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PostPosted: Tue Oct 16, 2007 12:36 pm 
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I really do hope that competitors consider marches for their marching music (hence, they're called marches). I understand that many would-be competitors would much rather use something they feel is cooler or just more fun, but please consider the roots of drum majors, competitions, and marching bands overall. They helped start the tradition of marching bands, and there are so many different styles of marches out there, it would be a shame to just set them aside because perhaps the only one you've heard is the one your band plays year after year.

Spinning DMs are decreasing?! NOOOOOOOO!!!!!! That's it. Work takes up a lot of time, but I can make a little bit more. If there are any DMs (preferably military baton) in the southern/eastern Ventura County area who would like instruction, let me know with a PM. I'm pretty experienced (L-Patterns for three years, DM for two, learned the great traditions from a true master), but you may have to catch me up on the present rules. Montebello alum, so expect the instructions to be very traditional. Can't let the tradition of spinning die!!!

To any fellow Oilers, I wish I could offer to go back and instruct you (for free!), but I'm just too far out here to make it a regular thing. MOB Pride!


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PostPosted: Tue Oct 16, 2007 2:03 pm 
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mikekimchi wrote:
I really do hope that competitors consider marches for their marching music (hence, they're called marches). I understand that many would-be competitors would much rather use something they feel is cooler or just more fun, but please consider the roots of drum majors, competitions, and marching bands overall. They helped start the tradition of marching bands, and there are so many different styles of marches out there, it would be a shame to just set them aside because perhaps the only one you've heard is the one your band plays year after year.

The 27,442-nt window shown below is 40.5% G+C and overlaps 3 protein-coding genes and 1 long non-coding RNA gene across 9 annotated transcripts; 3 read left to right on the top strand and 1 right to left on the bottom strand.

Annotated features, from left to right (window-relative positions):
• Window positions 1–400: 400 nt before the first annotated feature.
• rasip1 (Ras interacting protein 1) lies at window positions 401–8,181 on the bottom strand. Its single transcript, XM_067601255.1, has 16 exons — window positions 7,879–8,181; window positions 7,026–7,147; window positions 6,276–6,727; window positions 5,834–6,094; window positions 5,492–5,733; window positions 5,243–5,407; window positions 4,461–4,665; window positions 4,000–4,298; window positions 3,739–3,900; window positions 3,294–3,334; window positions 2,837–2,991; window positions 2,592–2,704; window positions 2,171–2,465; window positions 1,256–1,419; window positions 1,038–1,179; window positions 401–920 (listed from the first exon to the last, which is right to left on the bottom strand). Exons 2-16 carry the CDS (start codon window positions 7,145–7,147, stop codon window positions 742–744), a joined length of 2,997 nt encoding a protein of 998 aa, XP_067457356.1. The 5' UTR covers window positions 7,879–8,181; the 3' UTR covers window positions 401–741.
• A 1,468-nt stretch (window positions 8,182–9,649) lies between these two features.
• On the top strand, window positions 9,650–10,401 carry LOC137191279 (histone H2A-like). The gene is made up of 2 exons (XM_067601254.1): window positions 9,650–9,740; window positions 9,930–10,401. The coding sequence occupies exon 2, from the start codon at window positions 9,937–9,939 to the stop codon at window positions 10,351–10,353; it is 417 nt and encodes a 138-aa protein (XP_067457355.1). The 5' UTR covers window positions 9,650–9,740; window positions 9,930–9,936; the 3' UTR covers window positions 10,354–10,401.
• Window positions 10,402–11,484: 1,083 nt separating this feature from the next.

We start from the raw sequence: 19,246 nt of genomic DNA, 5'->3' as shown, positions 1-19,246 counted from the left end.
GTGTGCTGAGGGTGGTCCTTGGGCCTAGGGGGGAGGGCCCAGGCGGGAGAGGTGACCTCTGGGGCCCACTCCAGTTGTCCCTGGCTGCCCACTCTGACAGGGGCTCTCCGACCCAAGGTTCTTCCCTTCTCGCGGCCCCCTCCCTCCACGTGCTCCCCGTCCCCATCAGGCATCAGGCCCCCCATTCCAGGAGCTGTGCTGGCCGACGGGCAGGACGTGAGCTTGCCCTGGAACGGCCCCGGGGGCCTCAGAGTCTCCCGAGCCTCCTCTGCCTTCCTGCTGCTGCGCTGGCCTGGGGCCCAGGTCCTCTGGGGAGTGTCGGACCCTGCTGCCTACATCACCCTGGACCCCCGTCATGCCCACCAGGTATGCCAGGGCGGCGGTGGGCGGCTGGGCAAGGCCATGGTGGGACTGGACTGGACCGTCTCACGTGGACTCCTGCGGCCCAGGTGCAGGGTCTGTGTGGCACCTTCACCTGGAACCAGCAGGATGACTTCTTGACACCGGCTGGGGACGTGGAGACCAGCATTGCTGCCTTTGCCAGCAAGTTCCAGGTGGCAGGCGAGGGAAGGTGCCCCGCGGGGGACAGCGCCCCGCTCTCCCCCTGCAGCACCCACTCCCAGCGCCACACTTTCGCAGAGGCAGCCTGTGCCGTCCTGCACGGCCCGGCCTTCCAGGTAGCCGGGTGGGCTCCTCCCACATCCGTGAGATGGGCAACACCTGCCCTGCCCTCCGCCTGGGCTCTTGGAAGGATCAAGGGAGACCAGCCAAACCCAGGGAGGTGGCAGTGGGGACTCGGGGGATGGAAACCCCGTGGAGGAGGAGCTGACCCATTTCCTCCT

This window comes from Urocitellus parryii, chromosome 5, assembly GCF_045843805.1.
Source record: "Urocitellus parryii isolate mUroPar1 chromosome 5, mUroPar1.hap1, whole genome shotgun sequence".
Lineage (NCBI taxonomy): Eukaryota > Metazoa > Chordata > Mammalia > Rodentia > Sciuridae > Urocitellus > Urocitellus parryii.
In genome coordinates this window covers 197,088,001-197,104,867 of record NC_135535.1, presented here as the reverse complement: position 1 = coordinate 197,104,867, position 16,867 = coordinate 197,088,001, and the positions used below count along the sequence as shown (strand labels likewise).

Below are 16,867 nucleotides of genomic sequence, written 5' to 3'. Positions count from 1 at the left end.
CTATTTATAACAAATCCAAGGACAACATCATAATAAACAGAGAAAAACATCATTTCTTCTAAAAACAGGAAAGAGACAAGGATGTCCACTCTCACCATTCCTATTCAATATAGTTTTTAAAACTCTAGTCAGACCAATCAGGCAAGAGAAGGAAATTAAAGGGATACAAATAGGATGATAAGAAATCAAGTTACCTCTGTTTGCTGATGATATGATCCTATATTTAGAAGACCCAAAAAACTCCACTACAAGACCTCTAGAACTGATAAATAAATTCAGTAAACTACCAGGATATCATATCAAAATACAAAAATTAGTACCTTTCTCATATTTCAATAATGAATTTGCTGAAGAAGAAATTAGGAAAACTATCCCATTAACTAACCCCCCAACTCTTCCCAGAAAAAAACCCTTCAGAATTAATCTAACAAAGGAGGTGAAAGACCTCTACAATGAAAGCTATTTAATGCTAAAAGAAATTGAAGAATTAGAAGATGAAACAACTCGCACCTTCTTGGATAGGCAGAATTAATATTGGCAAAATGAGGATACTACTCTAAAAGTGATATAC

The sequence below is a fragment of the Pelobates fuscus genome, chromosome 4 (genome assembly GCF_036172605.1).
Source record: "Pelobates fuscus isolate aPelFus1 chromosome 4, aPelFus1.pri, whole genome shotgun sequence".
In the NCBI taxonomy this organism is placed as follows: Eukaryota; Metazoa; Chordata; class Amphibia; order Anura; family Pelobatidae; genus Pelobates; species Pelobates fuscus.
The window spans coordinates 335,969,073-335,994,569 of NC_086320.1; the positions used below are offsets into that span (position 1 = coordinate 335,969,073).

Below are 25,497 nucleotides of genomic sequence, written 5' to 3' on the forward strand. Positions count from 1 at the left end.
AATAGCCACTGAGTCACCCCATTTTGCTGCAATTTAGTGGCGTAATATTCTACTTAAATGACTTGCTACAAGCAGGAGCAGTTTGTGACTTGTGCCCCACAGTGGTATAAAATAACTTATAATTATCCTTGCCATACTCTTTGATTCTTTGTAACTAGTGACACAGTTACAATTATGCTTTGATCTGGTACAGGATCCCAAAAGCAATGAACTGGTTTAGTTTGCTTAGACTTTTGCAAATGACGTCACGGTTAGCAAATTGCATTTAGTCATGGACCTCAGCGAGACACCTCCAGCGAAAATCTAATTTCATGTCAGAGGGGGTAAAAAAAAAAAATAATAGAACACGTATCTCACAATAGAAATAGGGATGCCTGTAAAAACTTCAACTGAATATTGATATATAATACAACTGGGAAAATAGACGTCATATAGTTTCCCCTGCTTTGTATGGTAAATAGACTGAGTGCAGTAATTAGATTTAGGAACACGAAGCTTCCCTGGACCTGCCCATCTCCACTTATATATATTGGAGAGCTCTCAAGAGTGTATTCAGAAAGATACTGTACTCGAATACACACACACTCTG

Spinning DMs are decreasing?! NOOOOOOOO!!!!!! That's it. Work takes up a lot of time, but I can make a little bit more. If there are any DMs (preferably military baton) in the southern/eastern Ventura County area who would like instruction, let me know with a PM. I'm pretty experienced (L-Patterns for three years, DM for two, learned the great traditions from a true master), but you may have to catch me up on the present rules. Montebello alum, so expect the instructions to be very traditional. Can't let the tradition of spinning die!!!

To any fellow Oilers, I wish I could offer to go back and instruct you (for free!), but I'm just too far out here to make it a regular thing. MOB Pride!


amen fellow oiler alumni:-D

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PostPosted: Tue Oct 16, 2007 8:01 pm 
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Well, I should specified that when I meant songs "without lyrics", I didn't mean ANY song. Truthfully, I'd be pretty pissed if I was watching a drum major spinning to an instrumental of "Oops, I Did It Again".

Now that I think of it, the songs that I used were "march-like" but they weren't "marches". I was just always taught that the L's were something that a drum major could branch out from just regular marches, but to a degree. I did marches for the fall season and the spring season, why not try something just a bit different during the winter season.